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Development of an injectable, in situ crosslinkable, degradable polymeric carrier for osteogenic cell populations
Payne, Richard Grady
Doctor of Philosophy
An injectable, in situ crosslinkable, degradable polymeric carrier for osteogenic cell populations was developed. Specifically, a system for encapsulating marrow stromal osteoblasts in gelatin microspheres has been implemented with the goal of incorporation into a crosslinking composite based on poly(propylene fumarate) (PPF). Initially, the microparticle formation procedure was evaluated for effects on the marrow stromal cells. It was determined that the encapsulation procedure had only minor effects on the viability, proliferation, and phenotypic expression through 28 days. The surfaces of the microparticles were treated to provide mechanical integrity at body temperature. The gelatin microparticles were exposed to two levels of a crosslinker in order to assess the effect of crosslinker concentration on cell viability, proliferation, and phenotypic expression. The results indicated that exposure to a relatively high concentration of the crosslinker (5 mM) for a relatively short amount of time (5 min) produced microparticles which maintained their mechanical integrity in 37°C media for about one hour before dispersing. It yielded only minor reductions in the measured properties over 28 days. Physical properties of the crosslinked microspheres were measured. Based on these observations, it was concluded that the encapsulation procedure we had developed was a candidate for use with the crosslinking PPF composite in the next study. Cells encapsulated in crosslinked microparticles were placed on fully crosslinked PPF composites and on composites in various stages of crosslinking. The results showed that encapsulated cells retained their viability and proliferation to a much greater extent than nonencapsulated cells when placed on crosslinking substrates. A final study was performed using one of the crosslinking composite addition times, and varying the formulation of the composites by adjusting the polymer to monomer ratio. The results of this 28 day experiment indicated that encapsulation of cells allowed them to remain viable and express the osteoblastic phenotype when placed on crosslinking PPF based composites. Nonencapsulated cells, however, did not retain their viability on those same crosslinking substrates. The outcome of this work is that the resulting polymeric cell delivery system, which is injectable and in situ crosslinkable, holds promise for bone regeneration and orthopaedic tissue engineering.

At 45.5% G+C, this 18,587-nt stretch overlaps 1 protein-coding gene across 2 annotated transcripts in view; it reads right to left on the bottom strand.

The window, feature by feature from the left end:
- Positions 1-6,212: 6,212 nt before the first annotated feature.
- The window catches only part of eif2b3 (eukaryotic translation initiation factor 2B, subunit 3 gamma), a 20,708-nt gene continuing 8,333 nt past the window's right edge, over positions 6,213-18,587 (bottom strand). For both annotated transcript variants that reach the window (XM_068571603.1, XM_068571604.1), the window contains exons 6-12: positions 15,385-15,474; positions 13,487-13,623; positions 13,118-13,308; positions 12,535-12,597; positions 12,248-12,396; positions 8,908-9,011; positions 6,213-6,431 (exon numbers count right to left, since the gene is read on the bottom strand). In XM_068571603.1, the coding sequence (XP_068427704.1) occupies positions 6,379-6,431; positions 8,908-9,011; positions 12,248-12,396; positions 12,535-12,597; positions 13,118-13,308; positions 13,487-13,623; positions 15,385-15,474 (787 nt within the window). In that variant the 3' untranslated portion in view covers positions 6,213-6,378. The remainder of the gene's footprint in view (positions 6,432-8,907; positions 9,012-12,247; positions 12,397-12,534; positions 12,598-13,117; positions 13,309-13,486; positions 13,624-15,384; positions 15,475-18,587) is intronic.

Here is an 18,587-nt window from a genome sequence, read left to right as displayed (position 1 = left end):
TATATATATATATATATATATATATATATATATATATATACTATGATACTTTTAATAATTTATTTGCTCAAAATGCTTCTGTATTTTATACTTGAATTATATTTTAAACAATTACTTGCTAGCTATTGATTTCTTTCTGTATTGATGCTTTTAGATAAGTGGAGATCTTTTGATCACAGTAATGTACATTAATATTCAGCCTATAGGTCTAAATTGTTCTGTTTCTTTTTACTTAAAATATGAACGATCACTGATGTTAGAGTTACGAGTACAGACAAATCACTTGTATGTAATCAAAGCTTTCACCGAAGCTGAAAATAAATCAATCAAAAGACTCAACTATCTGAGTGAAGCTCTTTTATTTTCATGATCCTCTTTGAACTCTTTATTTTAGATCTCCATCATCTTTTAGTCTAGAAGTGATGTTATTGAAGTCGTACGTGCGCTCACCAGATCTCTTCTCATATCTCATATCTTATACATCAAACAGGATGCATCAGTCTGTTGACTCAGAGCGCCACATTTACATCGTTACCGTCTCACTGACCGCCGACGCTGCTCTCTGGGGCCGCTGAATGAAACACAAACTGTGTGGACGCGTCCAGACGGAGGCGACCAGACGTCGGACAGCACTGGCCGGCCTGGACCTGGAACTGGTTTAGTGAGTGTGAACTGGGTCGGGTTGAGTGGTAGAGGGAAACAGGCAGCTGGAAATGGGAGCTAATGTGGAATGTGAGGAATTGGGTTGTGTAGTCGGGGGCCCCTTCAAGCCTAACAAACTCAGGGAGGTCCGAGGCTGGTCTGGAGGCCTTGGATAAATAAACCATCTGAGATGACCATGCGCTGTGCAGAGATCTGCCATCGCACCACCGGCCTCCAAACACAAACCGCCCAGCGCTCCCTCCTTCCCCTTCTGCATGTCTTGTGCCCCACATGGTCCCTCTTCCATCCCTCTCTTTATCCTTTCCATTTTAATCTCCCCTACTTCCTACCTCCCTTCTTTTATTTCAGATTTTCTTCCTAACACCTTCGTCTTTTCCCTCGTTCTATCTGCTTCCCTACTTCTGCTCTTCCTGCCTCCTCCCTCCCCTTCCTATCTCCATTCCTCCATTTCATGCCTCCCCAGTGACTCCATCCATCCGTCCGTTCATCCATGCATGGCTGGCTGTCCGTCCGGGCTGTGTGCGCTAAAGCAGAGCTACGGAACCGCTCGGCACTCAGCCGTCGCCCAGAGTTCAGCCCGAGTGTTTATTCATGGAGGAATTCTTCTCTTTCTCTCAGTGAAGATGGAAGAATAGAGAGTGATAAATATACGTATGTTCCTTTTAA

Biomedical engineering; Chemical engineering